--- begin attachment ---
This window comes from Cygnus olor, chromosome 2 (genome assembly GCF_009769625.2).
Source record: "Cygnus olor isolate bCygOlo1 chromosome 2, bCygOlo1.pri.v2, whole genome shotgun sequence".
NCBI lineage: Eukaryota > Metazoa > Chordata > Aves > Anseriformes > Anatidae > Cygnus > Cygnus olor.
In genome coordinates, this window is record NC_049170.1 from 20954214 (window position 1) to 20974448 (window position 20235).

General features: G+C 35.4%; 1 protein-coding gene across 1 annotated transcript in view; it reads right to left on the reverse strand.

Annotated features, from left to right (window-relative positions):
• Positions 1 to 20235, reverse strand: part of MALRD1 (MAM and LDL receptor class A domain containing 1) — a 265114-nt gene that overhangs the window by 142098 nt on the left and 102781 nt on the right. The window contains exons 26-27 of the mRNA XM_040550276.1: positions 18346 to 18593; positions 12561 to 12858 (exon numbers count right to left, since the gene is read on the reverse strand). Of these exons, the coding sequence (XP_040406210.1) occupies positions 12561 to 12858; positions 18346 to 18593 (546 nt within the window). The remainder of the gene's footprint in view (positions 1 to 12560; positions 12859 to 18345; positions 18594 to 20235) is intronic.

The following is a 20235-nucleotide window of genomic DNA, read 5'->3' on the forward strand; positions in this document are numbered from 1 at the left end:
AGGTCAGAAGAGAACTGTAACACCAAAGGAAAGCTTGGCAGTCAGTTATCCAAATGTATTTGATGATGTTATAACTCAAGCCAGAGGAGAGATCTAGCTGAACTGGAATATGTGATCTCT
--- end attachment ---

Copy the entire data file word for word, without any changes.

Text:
This window comes from Cygnus olor, chromosome 2 (genome assembly GCF_009769625.2).
Source record: "Cygnus olor isolate bCygOlo1 chromosome 2, bCygOlo1.pri.v2, whole genome shotgun sequence".
NCBI lineage: Eukaryota > Metazoa > Chordata > Aves > Anseriformes > Anatidae > Cygnus > Cygnus olor.
In genome coordinates, this window is record NC_049170.1 from 20954214 (window position 1) to 20974448 (window position 20235).

General features: G+C 35.4%; 1 protein-coding gene across 1 annotated transcript in view; it reads right to left on the reverse strand.

Annotated features, from left to right (window-relative positions):
• Positions 1 to 20235, reverse strand: part of MALRD1 (MAM and LDL receptor class A domain containing 1) — a 265114-nt gene that overhangs the window by 142098 nt on the left and 102781 nt on the right. The window contains exons 26-27 of the mRNA XM_040550276.1: positions 18346 to 18593; positions 12561 to 12858 (exon numbers count right to left, since the gene is read on the reverse strand). Of these exons, the coding sequence (XP_040406210.1) occupies positions 12561 to 12858; positions 18346 to 18593 (546 nt within the window). The remainder of the gene's footprint in view (positions 1 to 12560; positions 12859 to 18345; positions 18594 to 20235) is intronic.

The following is a 20235-nucleotide window of genomic DNA, read 5'->3' on the forward strand; positions in this document are numbered from 1 at the left end:
AGGTCAGAAGAGAACTGTAACACCAAAGGAAAGCTTGGCAGTCAGTTATCCAAATGTATTTGATGATGTTATAACTCAAGCCAGAGGAGAGATCTAGCTGAACTGGAATATGTGATCTCT